For most people, the forecast of a thunderstorm will impact relatively mundane day-to-day decisions like washing clothes and driving.
- Humidity and heat can sometimes be a seizure trigger for epilepsy
- The most common triggers include lack of sleep, stress and blood sugar
- 1 in 25 people will be diagnosed with epilepsy in their life
PHOTO: Ms Casotti said epilepsy wasn’t just about the seizures, it was a round-the-clock condition that required a thoughtful management of her life(ABC: Anthony Pancia)
But for Daniela Casotti, who lives with tonic-clonic epilepsy, the deep, blue-green clouds rolling in at the horizon can be life threatening.
“It is a big trigger and I need to be near a soft landing because I’ll probably have a seizure.”
Epilepsy is a neurological condition far more common than many people realise.
One in 25 people will be diagnosed with epilepsy in their lifetime, according to Epilepsy Australia, and currently one in 100 people in Australia live with it.
There are several triggers for epileptic seizures and the most common are lack of sleep, stress and low blood sugar.
But seizures can be set off by a range of other factors for different individuals.
For Ms Casotti, the build-up before big weather events, such as thunderstorms, is one the triggers for her seizures, setting off what she describes as increased pressure in her brain.
And she’s not alone.
Published in the Epilepsia journal, a study from 2017 found low atmospheric pressure and high relative air humidity were associated with an increased risk for epileptic seizures.
But the study said further research across different climate regions and cohorts was required.
Humidity is not the only weather-related trigger for epilepsy. Others with the condition report hot days can set off their seizures.
‘I’ve had stitches, I’ve got scars’
Ms Casotti said in the wrong circumstances seizures could have severe consequences.
“The amount of broken bones that I’ve had from falling and having seizures, I can’t tell you,” she said.
“If you can’t catch it in time, and you do fall and something sharp is protruding, that could cause death.”
She said there were also risks in the postictal phase, which is the phase following the “shaking” side of her seizure when she is still unconscious.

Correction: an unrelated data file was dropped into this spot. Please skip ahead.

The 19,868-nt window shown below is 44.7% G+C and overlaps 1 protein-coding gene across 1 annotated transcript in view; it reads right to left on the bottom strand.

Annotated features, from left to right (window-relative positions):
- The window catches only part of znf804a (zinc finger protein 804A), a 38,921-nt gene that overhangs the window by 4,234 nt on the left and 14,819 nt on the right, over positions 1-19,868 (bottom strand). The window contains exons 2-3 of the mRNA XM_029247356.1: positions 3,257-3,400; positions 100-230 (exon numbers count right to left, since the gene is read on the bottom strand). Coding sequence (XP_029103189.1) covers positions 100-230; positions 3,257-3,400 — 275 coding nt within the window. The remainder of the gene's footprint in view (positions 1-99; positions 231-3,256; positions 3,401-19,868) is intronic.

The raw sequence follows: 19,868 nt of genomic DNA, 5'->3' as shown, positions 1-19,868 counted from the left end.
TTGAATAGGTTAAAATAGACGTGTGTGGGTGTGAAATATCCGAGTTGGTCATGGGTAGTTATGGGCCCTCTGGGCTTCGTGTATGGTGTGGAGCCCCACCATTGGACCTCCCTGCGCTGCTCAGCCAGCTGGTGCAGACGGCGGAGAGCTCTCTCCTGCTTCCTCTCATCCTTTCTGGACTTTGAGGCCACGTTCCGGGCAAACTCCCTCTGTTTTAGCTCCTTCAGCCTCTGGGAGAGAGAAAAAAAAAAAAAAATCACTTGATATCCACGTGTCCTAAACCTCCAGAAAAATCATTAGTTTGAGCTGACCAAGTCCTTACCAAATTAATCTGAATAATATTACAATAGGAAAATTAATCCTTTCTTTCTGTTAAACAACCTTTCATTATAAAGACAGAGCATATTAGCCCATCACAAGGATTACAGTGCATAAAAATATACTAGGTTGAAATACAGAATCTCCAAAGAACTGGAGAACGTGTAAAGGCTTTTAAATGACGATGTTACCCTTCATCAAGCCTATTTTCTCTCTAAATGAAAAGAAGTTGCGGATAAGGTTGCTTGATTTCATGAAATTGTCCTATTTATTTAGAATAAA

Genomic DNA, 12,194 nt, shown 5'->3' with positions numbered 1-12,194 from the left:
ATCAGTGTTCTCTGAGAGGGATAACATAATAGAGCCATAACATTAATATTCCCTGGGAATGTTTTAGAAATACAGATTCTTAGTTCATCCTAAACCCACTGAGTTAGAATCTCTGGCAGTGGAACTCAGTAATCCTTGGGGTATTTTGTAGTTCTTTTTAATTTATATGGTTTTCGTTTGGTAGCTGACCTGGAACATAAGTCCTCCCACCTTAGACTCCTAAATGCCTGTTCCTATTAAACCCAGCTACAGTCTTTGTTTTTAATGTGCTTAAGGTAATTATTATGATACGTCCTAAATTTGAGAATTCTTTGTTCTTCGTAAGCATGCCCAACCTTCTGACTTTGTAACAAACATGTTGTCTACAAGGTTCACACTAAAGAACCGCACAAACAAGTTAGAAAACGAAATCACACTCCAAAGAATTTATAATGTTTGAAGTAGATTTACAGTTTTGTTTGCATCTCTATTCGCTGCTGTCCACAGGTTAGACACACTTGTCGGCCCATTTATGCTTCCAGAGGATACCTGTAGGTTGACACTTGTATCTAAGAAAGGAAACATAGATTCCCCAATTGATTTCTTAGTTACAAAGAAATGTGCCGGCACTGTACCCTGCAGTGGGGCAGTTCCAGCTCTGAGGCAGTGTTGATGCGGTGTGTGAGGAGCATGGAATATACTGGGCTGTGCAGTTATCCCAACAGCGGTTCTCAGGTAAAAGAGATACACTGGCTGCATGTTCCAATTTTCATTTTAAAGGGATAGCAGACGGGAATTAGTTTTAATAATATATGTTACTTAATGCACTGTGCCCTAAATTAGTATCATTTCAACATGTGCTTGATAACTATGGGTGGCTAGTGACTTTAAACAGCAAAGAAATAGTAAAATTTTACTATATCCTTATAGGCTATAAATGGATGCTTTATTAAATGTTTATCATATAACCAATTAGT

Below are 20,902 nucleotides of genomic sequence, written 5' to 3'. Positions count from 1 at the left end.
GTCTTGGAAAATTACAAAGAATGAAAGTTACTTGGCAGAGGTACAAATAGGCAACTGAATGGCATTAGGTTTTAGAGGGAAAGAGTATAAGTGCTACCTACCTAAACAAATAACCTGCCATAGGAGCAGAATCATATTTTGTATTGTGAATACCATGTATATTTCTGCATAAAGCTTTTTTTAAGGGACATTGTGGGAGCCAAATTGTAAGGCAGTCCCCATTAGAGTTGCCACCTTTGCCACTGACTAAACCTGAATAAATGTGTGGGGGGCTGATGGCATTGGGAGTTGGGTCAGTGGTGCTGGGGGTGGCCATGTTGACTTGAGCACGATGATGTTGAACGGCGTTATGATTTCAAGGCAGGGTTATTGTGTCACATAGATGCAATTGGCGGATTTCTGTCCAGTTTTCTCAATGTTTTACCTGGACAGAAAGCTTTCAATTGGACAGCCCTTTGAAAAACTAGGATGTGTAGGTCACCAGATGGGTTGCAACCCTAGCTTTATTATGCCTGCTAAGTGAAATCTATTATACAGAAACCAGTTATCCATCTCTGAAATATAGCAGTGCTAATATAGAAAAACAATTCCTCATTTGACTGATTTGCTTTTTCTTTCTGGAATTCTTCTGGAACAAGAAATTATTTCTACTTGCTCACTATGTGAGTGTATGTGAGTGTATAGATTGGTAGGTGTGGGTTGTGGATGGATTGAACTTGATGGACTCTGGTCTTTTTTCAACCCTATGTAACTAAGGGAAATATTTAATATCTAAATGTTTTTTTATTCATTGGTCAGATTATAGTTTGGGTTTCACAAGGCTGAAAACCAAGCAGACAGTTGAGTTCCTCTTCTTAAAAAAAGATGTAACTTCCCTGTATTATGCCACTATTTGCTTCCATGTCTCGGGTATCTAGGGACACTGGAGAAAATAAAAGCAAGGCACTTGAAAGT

“What if you cross the road, what if you cross the highway, what if you land yourself in a river or find yourself in company that’s not favourable?” she said.
Ending up in ‘unfavourable company’ is an experience Ms Casotti sadly knows all too well.
She said she has been mistaken for being intoxicated or on drugs during an episode, waking up to someone kicking and verbally abusing her.
Not just ‘flashing lights’
After living with epilepsy for 42 years, Ms Casotti has now learnt how to manage the circumstances that can lead to seizures.
But she said having a greater understanding of the conditions from the general public, including it’s triggers, impacts and how to respond, would make her feel less alone and less anxious in certain circumstances.
It’s a sentiment echoed by chief executive of Epilepsy WA Emma Buitendag.
“But it’s actually only a small percentage of those that are living with epilepsy that are impacted by that.
“And when people think of epilepsy, they often think of tonic-clonic seizures, but there are actually other types of seizures, such as absent seizure which might just look like day-dreaming.”
She said having a greater understand of epilepsy would address a feeling of stigma for those that live with it.
“We get calls to our information line where people say they feel alone, isolated or misunderstood,” she said.
“It’s really very important that the community understands epilepsy, recognises the different seizure types and knows how to appropriately respond when someone has a seizure.”
SOURCE: abc.net.au by Tyne Logan